So here goes, my first blog on sepsis.  I hope that you all enjoy it –please do comment if it is of use.

    The idea of blogging is to share ideas and to embed ‘things’ into the blog that make shared learning easy. Story telling has become an important part of learning in healthcare.  Here I will share my two personal stories of sepsis and links to evidence based learning tools and red flag symptoms of sepsis.

    Sepsis is more common than a heart attack ! Isn’t that shocking?

    The 2015, NCEPOD report, ‘Just Say Sepsis’,  Identified an overall mortality rate of 28.9% per annum, at least 120 people die every day from sepsis in the UK alone.The sepsis manual 2017 (embedded) says “it seems highly likely that, across the UK, sepsis claims at least 46,000 lives every year, and it may actually be as high as 67,000”. Who would have thought that the figures would be this high?

    Sepsis that occurs during pregnancy is termed, ‘maternal sepsis’. If it develops within six weeks of delivery it is termed postpartum or ‘puerperal’ sepsis. Sepsis is one of the leading causes of direct maternal death in the UK. See maternal sepsis tools in the Sepsis manual 2017 (below).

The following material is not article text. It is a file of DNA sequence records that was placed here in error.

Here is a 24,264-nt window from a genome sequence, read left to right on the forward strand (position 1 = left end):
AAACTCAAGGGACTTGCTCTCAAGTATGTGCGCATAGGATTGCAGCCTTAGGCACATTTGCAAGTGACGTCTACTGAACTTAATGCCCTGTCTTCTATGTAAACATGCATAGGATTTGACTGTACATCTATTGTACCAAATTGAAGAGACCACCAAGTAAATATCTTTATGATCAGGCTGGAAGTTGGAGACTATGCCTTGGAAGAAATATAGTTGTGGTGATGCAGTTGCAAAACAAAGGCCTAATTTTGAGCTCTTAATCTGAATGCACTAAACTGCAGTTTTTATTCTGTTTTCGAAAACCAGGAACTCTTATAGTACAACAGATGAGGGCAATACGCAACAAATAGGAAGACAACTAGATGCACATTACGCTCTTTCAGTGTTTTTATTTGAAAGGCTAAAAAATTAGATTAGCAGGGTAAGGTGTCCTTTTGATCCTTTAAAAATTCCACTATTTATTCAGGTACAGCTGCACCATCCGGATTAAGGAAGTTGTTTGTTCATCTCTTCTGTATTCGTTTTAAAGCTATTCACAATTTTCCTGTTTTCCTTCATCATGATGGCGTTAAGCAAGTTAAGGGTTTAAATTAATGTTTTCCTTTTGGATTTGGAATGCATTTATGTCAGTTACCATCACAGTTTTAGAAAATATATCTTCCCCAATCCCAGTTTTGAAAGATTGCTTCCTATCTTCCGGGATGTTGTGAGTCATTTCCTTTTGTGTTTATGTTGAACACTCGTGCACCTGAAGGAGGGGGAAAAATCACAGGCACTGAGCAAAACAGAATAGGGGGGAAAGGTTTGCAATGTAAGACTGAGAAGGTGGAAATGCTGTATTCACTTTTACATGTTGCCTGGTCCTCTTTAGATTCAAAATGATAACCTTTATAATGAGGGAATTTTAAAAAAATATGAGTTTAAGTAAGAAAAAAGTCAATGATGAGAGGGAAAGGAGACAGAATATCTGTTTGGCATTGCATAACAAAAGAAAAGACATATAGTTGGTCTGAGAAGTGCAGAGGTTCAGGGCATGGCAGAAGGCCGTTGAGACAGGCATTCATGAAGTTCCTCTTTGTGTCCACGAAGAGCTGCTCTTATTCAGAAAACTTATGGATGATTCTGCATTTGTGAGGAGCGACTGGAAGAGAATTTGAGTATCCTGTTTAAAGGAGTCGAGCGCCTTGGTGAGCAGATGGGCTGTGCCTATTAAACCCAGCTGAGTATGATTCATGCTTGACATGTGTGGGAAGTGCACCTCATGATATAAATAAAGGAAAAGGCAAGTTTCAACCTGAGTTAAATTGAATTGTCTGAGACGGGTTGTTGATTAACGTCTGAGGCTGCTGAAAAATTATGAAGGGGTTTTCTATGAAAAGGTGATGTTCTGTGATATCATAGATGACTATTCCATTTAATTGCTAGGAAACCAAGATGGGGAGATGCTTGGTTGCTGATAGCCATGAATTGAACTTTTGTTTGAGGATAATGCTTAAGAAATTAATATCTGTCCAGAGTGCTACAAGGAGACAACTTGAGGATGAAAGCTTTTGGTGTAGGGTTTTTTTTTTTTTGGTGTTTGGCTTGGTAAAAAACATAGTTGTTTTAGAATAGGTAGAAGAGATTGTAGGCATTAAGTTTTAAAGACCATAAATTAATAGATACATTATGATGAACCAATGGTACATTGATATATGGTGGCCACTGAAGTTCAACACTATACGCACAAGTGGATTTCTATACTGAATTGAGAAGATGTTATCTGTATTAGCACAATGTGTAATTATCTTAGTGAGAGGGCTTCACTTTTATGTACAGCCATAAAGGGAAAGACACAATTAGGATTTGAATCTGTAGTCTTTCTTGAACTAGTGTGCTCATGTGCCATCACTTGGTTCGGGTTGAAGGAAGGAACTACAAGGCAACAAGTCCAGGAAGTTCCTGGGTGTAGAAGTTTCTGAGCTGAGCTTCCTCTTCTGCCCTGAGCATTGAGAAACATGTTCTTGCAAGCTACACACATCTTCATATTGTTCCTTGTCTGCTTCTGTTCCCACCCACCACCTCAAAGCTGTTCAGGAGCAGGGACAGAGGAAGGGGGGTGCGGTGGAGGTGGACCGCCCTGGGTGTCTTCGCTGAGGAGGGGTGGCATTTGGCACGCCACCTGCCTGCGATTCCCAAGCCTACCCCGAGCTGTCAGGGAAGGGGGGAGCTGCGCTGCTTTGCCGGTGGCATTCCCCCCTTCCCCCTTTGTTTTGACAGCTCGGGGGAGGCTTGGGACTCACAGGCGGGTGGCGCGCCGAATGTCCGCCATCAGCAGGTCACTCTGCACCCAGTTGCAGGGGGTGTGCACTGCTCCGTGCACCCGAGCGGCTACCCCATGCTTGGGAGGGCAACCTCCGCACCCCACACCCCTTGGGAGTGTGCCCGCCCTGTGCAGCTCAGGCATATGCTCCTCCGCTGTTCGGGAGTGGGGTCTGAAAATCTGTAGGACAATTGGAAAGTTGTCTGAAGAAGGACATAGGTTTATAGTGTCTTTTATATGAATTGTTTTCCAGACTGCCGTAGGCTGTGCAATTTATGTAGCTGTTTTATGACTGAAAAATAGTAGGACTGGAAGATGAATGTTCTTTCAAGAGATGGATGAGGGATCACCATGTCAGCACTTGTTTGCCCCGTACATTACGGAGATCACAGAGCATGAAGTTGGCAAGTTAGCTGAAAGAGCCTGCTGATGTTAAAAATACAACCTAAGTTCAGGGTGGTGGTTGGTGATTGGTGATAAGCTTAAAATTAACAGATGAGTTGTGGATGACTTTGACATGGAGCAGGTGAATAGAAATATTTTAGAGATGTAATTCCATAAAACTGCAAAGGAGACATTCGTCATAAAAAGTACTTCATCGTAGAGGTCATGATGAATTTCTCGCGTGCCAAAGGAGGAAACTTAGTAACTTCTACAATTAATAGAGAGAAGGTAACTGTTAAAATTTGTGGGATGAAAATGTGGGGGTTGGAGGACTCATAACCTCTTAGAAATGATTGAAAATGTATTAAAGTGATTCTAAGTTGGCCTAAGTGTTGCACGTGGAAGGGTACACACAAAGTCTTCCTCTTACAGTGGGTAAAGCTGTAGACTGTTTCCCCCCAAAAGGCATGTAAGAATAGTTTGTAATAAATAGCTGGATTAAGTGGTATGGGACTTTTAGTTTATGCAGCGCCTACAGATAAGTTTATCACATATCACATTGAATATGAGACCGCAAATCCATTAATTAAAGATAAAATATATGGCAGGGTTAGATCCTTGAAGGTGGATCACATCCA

The HEE have developed a wonderful e-learning programme on sepsis which can be accessed via the web link below.

    https://www.e-lfh.org.uk/programmes/sepsis/

    They have also produced a short film that is really helpful

     

     

    Sepsis is a condition which every health professional might encounter, and which can touch anyone at any time. In general, patients developing sepsis aren’t ‘labelled’ as being at high risk for that condition (in comparison with, for example, a majority of patients presenting with acute severe asthma or diabetic ketoacidosis). There is no one ‘hallmark’ symptom or sign, unlike the crushing chest pain which the public know might indicate a heart attack.

    Because of this, patients tend to present to healthcare late, as evidenced by a 2015 report from the National Confidential Enquiry into Patient Outcome and Death (NCEPOD) which found that, where patients were felt to have presented late to hospital, in nearly 60% of cases it was because they did not ask for help and the delays were typically measured in days rather than hours.

    The National Institute for health and healthcare excellence (2017) have also published guidance on the prevention and management of sepsis- to take a peek CLICK HERE